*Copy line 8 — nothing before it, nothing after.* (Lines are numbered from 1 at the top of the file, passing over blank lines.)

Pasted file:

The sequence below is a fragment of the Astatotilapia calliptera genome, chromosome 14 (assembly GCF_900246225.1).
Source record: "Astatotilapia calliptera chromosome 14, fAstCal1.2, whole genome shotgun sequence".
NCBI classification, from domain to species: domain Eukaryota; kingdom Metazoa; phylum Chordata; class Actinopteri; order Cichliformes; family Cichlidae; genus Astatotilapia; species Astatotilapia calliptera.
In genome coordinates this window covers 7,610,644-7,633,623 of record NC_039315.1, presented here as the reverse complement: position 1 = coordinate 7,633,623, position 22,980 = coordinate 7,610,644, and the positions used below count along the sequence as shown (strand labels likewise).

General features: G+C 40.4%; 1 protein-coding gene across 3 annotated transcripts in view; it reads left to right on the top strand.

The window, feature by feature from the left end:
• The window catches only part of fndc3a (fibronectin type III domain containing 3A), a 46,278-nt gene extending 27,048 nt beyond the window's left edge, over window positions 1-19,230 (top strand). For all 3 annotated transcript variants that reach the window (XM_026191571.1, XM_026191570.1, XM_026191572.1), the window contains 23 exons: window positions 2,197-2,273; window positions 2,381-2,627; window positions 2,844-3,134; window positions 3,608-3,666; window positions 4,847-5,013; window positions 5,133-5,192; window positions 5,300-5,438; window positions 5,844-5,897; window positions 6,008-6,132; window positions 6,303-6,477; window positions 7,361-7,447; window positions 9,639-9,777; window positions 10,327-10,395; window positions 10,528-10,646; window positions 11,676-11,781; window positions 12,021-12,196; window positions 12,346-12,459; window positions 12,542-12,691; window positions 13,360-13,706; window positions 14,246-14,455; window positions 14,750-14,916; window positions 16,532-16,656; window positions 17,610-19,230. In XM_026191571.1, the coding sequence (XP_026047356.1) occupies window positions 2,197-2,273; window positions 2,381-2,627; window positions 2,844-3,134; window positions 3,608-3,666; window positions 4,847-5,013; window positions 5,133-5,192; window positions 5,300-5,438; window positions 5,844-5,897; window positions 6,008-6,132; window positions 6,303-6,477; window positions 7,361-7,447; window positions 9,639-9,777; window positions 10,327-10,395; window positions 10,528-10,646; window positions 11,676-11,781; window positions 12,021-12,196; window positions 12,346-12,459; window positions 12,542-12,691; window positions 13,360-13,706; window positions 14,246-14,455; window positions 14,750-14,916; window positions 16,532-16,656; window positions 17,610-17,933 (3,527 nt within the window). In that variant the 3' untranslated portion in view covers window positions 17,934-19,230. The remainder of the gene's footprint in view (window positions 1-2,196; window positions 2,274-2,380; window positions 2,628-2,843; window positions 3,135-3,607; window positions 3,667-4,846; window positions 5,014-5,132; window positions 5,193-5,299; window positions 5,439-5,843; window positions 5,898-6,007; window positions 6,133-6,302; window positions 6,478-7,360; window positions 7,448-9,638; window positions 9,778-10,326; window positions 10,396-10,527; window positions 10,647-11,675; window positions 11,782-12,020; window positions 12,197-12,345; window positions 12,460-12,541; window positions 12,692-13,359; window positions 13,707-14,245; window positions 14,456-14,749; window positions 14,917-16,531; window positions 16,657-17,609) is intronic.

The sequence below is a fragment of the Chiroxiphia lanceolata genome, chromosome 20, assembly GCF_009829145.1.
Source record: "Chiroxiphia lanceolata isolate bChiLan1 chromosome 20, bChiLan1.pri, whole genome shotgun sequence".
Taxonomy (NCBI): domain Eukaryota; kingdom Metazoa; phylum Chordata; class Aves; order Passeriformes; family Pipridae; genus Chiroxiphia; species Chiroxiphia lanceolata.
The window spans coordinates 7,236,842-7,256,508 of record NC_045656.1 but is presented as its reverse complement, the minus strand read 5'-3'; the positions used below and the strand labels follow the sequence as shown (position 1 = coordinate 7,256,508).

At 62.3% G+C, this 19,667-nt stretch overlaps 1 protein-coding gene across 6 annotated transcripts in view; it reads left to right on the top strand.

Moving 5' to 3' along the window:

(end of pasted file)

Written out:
The sequence below is a fragment of the Chiroxiphia lanceolata genome, chromosome 20, assembly GCF_009829145.1.